Game Review: The Shrouded Isle (Switch)

We game reviewers are very, very fortunate: we’re constantly asked by developers and publishers to play their games and give our opinions so that our readers can, hopefully, make a decision on whether or not to buy the games. These games are, for the most part, labors of love for the people who made them: they may have spent months or years developing this thing. This is particularly true of indie games, which is why I have such a fondness for them. As a smaller outlet, however, not every developer and publisher reaches out to us. That’s absolutely as it should be, as there’s a limited time and a limited amount of promo codes to distribute. But every now and then, a title comes along that sparks such curiosity in me that I reach out to the developers and say “Hey, that thing you made looks great. Can I have a go?” That happened with “The Shrouded Isle” by Kitfox Games. And boy, am I glad I got to play this thing. So, let’s dive into this review to learn more about what makes this game a standout for me on the Switch (or, alternatively, you can also learn more about rivers casino). 

The premise of the game is what drew me to it: you are in charge of an island (as the title suggests), and this particular island is devoted to a cult. It is your duty to select representatives  from every major house to join you in the counsel every season, which dictates the activities to be executed (he) in order to keep the general population under your thumb. At the end of the season, you must sacrifice one of the chosen five, and deal with the consequences.

It is a dark game, from whichever angle you look at it. Every member of each family has two traits, one beneficial and one heretical. You must, through inquiries, discover the traits of each member of each family, and balance your seasonal council accordingly. And balance is the name of the game here: you need to make sure all five virtues of the population (Ignorance, Obedience, Penitence, etc) are within the acceptable threshold, while also keeping the five families from revolting. If you execute a virtuous member of the family, that family gets angry. If you choose to sacrifice members from the same family twice in a row, they get angry… and you don’t want a revolt, do you? So… will you sacrifice the klepto and make the easy choice? Or has this family already offered a sacrifice last season?

Who will fall this season? And what will the consequences be for this sacrifice?

The whole game is text-based, so if you don’t like reading, this is not the game for you. I know my wife, who is a huge fan of arcade-type games like Tetris and Overcooked would not enjoy this at all (despite her interest in the subject matter). But if you’re into text adventures, and particularly if you’re into the cult narrative, this will be quite up your alley.

It’s important to note that you must survive 5 years (with 4 seasons each) in order to reach… well, I won’t spoil it for you, but that’s the main objective of the game. Also of note is the fact that the family members and their traits are randomly generated, so the replay value is potentially endless (not to mention necessary, as you will die *a lot* trying to reach those 5 years). It’s also not a game that holds your hand: you must figure stuff out as you go along. It is not, however, obtuse (a problem that another game I’m currently playing for review, “Cultist Simulator”, has). It is very much learnable, and does not feel overwhelming. It is also extremely well-paced; as the player, you discover new and new elements of gameplay and this granularity makes it easy to get better at the game with each playthrough.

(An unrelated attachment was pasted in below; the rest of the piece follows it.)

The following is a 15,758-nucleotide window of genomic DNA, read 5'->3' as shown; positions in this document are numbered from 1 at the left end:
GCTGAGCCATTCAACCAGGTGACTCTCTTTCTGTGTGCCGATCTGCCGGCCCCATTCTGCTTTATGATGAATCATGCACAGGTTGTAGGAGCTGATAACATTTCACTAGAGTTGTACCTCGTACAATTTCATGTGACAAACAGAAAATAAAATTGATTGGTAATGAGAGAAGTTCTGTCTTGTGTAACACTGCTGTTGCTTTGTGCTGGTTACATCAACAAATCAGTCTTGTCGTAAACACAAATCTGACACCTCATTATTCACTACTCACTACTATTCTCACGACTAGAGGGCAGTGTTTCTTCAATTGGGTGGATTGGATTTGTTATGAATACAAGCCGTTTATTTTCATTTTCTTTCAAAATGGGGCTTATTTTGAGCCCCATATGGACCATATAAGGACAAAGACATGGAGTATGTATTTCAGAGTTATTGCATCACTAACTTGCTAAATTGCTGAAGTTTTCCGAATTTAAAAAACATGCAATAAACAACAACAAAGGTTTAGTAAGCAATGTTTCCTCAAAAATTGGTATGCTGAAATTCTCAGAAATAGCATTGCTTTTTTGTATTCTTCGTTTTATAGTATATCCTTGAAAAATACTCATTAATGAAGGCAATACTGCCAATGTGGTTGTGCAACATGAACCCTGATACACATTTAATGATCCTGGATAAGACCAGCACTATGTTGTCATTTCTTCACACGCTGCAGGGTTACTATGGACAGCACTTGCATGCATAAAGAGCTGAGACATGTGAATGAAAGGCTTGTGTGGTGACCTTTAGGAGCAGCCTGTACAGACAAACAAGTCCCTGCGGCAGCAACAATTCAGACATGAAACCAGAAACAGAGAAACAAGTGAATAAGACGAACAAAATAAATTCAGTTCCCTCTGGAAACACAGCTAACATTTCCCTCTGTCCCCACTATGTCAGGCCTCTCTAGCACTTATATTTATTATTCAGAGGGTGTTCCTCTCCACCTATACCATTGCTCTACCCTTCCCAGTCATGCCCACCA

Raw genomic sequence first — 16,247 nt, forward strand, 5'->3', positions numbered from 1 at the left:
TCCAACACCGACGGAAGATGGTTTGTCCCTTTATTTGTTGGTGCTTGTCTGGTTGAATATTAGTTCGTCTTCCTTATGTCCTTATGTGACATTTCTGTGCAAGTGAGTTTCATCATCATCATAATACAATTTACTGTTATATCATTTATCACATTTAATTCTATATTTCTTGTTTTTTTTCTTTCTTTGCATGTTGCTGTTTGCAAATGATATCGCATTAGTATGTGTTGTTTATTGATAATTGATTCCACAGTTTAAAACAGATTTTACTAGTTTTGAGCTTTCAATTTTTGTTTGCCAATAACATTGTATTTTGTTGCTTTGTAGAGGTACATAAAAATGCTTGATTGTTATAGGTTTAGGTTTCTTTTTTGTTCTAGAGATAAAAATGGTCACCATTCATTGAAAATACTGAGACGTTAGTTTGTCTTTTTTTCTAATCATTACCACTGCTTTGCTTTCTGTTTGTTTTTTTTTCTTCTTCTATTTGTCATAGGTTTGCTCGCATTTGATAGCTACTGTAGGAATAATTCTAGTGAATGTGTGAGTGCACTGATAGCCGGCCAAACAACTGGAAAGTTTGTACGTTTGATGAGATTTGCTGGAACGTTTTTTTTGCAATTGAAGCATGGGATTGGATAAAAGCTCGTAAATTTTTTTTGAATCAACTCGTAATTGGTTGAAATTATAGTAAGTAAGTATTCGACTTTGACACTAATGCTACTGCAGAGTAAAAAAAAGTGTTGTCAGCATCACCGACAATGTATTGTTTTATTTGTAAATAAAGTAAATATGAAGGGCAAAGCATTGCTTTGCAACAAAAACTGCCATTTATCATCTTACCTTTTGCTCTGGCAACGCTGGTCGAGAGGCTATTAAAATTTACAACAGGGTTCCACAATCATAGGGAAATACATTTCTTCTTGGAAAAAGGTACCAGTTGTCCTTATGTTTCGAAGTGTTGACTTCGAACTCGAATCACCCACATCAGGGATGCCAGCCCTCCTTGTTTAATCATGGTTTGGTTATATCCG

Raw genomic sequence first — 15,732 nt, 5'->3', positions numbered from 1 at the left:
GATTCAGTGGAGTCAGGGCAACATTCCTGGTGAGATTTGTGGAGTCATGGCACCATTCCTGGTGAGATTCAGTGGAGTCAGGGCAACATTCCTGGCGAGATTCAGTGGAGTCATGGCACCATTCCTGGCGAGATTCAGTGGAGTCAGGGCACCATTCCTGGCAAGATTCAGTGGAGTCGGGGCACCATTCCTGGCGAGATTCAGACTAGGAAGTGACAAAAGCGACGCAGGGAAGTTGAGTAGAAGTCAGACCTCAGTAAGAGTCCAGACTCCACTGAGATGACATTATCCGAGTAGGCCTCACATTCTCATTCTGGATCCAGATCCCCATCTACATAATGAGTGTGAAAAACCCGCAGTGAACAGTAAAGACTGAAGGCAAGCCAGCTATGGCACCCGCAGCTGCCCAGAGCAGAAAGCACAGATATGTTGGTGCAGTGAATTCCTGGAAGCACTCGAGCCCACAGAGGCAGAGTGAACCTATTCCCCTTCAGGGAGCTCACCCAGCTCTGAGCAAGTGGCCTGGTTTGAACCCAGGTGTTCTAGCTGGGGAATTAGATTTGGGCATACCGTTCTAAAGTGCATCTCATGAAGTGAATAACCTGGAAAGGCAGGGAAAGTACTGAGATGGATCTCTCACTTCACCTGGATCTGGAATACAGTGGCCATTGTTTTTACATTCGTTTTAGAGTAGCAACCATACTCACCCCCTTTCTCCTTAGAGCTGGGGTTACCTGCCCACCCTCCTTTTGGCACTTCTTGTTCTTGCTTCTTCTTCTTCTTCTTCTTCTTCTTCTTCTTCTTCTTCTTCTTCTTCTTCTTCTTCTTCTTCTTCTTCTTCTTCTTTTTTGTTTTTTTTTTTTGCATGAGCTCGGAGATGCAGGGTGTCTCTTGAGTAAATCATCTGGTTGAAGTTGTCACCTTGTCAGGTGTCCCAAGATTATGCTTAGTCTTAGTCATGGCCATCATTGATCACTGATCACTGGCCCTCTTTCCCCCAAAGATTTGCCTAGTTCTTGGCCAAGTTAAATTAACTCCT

I found this color scheme easier on the eyes in portable mode.

If I had a complaint, it’d be about the presentation. While the default green-scale color scheme works well in docked mode, it was impossible to read the smaller text while playing in handheld mode. I found that changing to a different color scheme worked much better for me. Also, the music, sound effects and other bells and whistles are very minimally present, and I wish there was more to them. Particularly music, where I feel like some classical and baroque inspired tunes would have suited the game well.

Other than that, however, I loved my time with “The Shrouded Isle” and I can’t wait to get back into it to see what else I can uncover. I liked the experience, and I feel like it is very pick-up-and-go, a definite plus on a hybrid console like the Switch. Worth mentioning is the fact that the Switch version includes the Sunken Sins DLC, which allows you to have a tower in which you can submerge troublesome citizens (in a cage) in order to purify them. How lovely! 

This is definitely a strong recommendation from me: if you’re even remotely into text adventures and the subject matter (cults, specifically), I have not found another game that does this genre justice as well as “The Shrouded Isle”. It is one of those games that, for me, showcases what’s possible in the fringes of indie. This game would have never been made by one of the bigger dev/pub houses. And yet… thanks to Kitfox games, I can get my cult on. And so can you. And you totally should. 

About Marcos Codas 279 Articles
Lover of portable gaming and horror cinema. Indie filmmaker and game developer. Multimedia producer. Born in Paraguay, raised in Canada. Huge fan of "The Blair Witch Project", and "Sonic 3D Blast". Deputy head at Vita Player and its parent organization, Infinite Frontiers. Like what I do? Donate a coffee:

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